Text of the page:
Billy has the bad luck to take a wrong turn in south central Los Angeles, get blocked in a dead end by a Cadillac full of toughs, and gets his cab beaten with baseball bats. He refuses to accept the cheery view of the situation as presented by the detective on his case, Alison, and all his neighbors, which is that he wasn’t physically harmed; instead, he’s focused on the part where the detective declines to give him false hope about the likelihood that the perps will be apprehended, and starts making sweeping racist statements about the neighbourhood where the incident occurred; challenged by Rhonda not to, you know, spew hate speech all over the courtyard, he refuses to back down and lies to Alison — for the second time in two episodes — to get her to lend him her car so that he and Jake can go vigilanting in hopes of bringing the cops a plate number. Since the episode is airing just a few months after the 1992 L.A. uprising, Rhonda is also moved to confront her own privilege as a black person insulated by a comfortable suburban upbringing, and decides to try to raise Billy’s consciousness as well as her own. Also: it’s Jake’s birthday! But his place of honour is quickly usurped by the arrival of his blowsy mother Stella, trying to make up for all her failings in Jake’s youth and also to crash on his couch for a while and maybe move to Los Angeles permanently. Sandy is drawn to Stella and tries to broker peace between mother and son. Speaking of parenthood: Jane’s pregnancy is far enough along for her to enroll herself and Michael in a parenting class; Michael thinks it’s bullshit and makes sure everyone knows. We discuss his boorishness — and everyone else’s — in our podcast on “Burned”!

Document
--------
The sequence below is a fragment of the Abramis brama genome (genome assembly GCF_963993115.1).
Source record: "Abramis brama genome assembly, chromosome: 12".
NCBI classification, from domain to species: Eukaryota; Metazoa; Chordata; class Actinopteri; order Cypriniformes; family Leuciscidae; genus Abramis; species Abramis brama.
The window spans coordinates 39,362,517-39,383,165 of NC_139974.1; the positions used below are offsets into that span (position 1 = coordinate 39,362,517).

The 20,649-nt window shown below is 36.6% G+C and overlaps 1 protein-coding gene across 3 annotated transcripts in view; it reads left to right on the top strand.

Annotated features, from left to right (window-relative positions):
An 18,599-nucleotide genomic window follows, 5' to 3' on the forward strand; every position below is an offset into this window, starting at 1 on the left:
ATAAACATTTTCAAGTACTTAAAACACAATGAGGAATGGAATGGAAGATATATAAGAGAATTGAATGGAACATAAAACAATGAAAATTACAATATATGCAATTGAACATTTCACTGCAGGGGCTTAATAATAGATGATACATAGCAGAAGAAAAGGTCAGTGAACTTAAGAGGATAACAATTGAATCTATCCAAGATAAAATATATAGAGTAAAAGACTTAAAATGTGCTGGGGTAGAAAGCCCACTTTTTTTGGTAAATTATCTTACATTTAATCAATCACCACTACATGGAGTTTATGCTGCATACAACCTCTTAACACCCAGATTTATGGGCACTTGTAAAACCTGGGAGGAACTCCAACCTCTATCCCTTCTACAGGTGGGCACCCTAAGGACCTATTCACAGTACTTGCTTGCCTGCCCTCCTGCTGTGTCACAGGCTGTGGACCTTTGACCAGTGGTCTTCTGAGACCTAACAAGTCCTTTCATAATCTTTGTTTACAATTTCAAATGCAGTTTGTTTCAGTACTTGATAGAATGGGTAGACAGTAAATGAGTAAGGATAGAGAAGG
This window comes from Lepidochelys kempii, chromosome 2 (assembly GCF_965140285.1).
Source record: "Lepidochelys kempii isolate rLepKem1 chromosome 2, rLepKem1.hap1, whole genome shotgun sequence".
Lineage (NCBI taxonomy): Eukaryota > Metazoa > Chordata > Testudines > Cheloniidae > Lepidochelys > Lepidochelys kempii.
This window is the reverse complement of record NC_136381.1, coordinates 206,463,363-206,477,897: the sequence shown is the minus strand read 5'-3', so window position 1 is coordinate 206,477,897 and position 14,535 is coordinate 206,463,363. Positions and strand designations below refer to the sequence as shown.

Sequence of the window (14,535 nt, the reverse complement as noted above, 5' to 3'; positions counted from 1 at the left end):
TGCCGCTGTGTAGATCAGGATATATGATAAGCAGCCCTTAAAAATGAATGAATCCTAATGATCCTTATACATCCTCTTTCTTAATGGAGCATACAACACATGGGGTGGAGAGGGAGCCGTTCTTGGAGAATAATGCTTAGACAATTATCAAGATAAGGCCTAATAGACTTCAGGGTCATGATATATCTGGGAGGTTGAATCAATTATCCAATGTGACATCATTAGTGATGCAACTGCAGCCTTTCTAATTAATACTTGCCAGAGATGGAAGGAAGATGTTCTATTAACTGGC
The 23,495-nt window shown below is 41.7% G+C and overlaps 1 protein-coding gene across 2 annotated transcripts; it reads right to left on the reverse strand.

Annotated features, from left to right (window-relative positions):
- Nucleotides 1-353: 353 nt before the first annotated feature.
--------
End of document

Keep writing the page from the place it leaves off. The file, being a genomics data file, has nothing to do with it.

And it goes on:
- 📅 Published August 5, 2019
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